In this episode, Rights Live host Mark Bliss and Jeannine Nembhard are joined by Damian Pelliccione, the CEO & Co-Founder of LGBTQ channel, Revry. We’ll learn about how Revry’s grown, the importance of having a seat at the table, how they’ve used social media in unexpected ways, and even hear some of the inspiring stories they have to tell about how representation on a media channel can actually save lives across the globe.

Video Transcript (Clip 1):

“Oscar Raymundo, who worked for Mac World and did the very first biggest featured article about Revry. Once that article came out about a month later (it was like the beginning of August 2016) there was a ripple effect with all these publications picking it up or linking towards it, or translating it, I think to like fifteen or sixteen different languages. At that point, we were on the map and we actually had tons of downloads and thousands of users just exploding overnight by virtue of knowing that we existed. There were consumers out there like us who wanted this service.”

“But there was one in particular that wrote me a letter anonymously on LinkedIn of all platforms. It was from a queer Saudi Arabian man telling me that for the first time in his life, he felt that he had community. He had seen himself reflected in XYZ film that he named in this email, and that he was not alone in fear of telling his family or being out and being Muslim. I remember receiving that message on my LinkedIn, and reading it, and printing it out and framing it, and putting it on my coffee table in my office to remind myself: “this is why I’m doing what I’m doing every day.”

“We are, through representation  and media, giving people hope to live their authentic lives.”

Video Transcript (Clip 2):

A Seat at the Table

“I think the big thing is we’re always super conscious of all of the content in any free-to-consumer platform – whether it’s YouTube or even Samsung TV plus – is following our own standards and practices that we had to implement for ourself to beat these algorithms, which essentially boils down to: nothing over a TV PG-13 rating here in the United States. We don’t put out content in free consumer platforms that passes a TV-PG rating. Some folks in my community can say that that’s censorship..”

“I don’t think that it is. I think that the only way we have a seat at the table is to conform a little bit, open the door, show the value, and then push the limit. Right. It’s what a lot of networks have done before in the past. Case in point: Vice. Vice was heavily scrutinized when it first came out as a network and pushed boundaries on certain topics and subject matters that today are no longer as taboo as it was 20 years ago when they first started. It’s one of my favorite networks to watch and even model ourselves after to an extent. I think that you just gotta get that seat at the table no matter what table that is, and then try to amplify your voice while you’re sitting at that seat.”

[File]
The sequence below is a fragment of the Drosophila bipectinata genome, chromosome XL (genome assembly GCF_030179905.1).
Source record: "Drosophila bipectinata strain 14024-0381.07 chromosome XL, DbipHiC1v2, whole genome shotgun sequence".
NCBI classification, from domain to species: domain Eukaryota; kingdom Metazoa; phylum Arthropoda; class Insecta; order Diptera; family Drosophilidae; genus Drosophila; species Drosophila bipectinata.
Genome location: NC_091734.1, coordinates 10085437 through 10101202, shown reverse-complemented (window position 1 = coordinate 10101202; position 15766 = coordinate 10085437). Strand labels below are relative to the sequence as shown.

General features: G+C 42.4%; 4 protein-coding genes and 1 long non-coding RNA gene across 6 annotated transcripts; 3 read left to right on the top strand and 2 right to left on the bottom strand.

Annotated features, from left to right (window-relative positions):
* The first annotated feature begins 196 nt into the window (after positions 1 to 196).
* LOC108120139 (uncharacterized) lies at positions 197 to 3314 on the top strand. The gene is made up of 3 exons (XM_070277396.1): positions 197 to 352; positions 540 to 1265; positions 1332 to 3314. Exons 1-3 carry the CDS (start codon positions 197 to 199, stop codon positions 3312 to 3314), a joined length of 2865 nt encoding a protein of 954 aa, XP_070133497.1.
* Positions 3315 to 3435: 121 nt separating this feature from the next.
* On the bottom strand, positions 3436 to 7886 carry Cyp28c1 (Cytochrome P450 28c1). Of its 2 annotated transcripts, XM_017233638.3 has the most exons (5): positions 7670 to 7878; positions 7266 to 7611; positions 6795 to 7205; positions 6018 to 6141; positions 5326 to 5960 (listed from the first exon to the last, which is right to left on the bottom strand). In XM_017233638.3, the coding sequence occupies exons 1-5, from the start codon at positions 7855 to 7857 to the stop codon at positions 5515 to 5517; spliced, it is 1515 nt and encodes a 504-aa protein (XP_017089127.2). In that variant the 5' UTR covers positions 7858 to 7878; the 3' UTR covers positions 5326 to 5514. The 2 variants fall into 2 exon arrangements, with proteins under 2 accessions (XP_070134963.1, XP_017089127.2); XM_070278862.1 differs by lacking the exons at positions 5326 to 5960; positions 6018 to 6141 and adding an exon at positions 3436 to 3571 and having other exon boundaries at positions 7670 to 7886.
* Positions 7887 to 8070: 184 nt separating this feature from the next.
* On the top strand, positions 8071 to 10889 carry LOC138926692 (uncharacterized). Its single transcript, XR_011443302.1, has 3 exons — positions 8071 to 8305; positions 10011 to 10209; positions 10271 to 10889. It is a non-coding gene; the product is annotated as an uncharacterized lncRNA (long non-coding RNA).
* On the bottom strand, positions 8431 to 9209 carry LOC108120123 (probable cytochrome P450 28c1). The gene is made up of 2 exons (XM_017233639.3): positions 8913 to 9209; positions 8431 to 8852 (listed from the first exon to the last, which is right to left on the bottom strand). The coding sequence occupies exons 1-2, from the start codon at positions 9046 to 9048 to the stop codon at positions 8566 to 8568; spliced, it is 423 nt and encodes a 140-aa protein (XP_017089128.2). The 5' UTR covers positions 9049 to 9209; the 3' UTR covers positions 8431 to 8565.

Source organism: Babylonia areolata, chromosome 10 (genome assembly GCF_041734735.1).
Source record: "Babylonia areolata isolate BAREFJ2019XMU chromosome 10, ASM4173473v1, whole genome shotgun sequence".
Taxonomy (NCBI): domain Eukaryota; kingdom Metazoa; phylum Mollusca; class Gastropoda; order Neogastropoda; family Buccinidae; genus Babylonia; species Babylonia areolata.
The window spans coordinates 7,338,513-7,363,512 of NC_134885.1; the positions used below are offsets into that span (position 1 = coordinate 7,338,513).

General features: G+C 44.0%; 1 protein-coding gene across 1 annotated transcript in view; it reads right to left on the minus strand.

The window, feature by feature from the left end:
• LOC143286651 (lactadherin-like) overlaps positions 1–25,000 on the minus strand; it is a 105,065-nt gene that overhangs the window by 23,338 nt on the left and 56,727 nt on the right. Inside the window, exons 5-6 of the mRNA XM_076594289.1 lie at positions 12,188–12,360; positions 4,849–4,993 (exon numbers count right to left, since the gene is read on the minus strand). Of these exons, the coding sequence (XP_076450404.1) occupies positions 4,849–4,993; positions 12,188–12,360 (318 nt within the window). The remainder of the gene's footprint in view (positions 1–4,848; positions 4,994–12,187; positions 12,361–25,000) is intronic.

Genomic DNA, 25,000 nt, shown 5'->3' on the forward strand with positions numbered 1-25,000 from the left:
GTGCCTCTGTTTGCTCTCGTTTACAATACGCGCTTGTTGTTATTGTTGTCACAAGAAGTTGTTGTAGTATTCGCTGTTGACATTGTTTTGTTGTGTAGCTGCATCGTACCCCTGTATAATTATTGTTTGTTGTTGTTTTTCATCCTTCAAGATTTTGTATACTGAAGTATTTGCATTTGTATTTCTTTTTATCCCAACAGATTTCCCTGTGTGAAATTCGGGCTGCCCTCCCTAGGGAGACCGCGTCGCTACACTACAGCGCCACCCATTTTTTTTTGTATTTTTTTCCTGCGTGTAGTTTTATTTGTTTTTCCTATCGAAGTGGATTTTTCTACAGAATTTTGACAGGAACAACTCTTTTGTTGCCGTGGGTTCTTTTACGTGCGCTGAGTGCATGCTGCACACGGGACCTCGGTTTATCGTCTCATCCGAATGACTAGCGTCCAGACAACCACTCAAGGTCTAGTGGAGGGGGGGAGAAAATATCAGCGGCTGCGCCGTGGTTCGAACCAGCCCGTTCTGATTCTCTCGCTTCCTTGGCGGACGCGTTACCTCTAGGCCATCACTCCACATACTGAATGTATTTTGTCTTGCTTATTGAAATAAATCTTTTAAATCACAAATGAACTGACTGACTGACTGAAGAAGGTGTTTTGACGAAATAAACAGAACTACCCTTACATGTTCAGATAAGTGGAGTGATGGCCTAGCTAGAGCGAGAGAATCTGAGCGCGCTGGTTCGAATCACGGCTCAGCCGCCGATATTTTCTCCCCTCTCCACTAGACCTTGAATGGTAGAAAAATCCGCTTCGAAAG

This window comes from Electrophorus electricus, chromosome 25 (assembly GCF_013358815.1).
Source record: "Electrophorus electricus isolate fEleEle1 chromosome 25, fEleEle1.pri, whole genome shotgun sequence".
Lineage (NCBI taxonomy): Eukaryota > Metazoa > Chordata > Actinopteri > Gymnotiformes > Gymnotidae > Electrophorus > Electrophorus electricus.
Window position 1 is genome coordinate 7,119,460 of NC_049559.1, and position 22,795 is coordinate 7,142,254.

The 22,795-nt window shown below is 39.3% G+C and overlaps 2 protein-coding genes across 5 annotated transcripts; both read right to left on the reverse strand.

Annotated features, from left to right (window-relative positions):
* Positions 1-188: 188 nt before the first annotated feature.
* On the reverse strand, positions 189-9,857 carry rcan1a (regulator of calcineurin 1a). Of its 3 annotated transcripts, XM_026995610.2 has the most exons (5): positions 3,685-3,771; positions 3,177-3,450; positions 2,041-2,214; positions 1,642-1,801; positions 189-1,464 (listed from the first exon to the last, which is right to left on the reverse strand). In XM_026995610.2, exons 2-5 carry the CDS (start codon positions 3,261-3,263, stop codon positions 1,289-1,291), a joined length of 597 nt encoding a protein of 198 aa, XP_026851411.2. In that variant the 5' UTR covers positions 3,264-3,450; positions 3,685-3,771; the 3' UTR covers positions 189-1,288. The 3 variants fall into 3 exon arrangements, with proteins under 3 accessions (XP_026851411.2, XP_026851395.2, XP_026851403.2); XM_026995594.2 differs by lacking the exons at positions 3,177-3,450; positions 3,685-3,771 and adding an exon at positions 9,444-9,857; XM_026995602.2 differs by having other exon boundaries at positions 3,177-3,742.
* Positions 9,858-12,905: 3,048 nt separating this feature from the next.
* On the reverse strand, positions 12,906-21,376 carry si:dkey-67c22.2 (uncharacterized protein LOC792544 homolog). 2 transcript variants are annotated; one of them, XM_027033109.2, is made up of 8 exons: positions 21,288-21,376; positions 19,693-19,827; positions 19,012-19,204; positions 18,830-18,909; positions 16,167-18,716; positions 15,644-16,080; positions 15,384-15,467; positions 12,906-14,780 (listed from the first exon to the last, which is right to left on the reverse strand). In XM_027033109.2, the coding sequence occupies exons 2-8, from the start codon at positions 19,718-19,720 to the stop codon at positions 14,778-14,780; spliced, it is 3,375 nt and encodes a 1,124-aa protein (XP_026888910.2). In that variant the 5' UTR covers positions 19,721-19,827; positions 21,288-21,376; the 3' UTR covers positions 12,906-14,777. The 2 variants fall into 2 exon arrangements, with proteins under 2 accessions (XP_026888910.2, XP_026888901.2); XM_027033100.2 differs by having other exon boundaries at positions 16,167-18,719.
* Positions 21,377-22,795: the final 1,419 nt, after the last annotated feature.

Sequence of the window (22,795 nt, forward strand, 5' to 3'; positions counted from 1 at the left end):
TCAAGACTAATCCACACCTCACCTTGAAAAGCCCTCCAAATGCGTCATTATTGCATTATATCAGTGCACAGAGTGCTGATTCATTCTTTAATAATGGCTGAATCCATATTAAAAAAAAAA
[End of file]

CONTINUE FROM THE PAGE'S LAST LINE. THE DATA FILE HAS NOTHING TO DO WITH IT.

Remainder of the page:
Video Transcript (Clip 3):

“Where I think it’s all gonna change, fundamentally is the rules within advertising around what we define as brand safety. Once IAB steps in, or a lobbyist group or someone – the culture shifts and the mentality shifts in America to what we believe today is deemed “brand safe” to what will be brand-safe in three years, I think will be drastically different. Decision-makers will be from different generations and the exposure that they’ve had to what is brand safe and what is not is completely different by generation. Gen Z, Millennials, Gen X and so on. I think that the biggest problem for us in our industry, as AVOD and FAST channels and social channels, is the fact that they’re still brands that either are too afraid to dip the toe or unaware of the opportunity or potentially just too conservative of a brand because of its leadership to want to invest into minority voices like LGBTQ platforms or channels or publishers like Revry.”

“I think that there is already a social fundamental shift happening.”

Video Transcript (Clip 4):

“What makes this a really unique opportunity is that in the United States, the LGBTQ GDP is $1.1 trillion and has a brand loyalty rating anywhere between 85 to 95%. So if marketers are spending their advertising dollars with places like Revry, they’re getting a really good return on investment. Part of the entire thesis of our company – our sales team and our marketing team – is to evangelize that worth of that community and the opportunity that maybe some brands are missing out on.”

Damian Pelliccione, CEO & Co-Founder, Revry.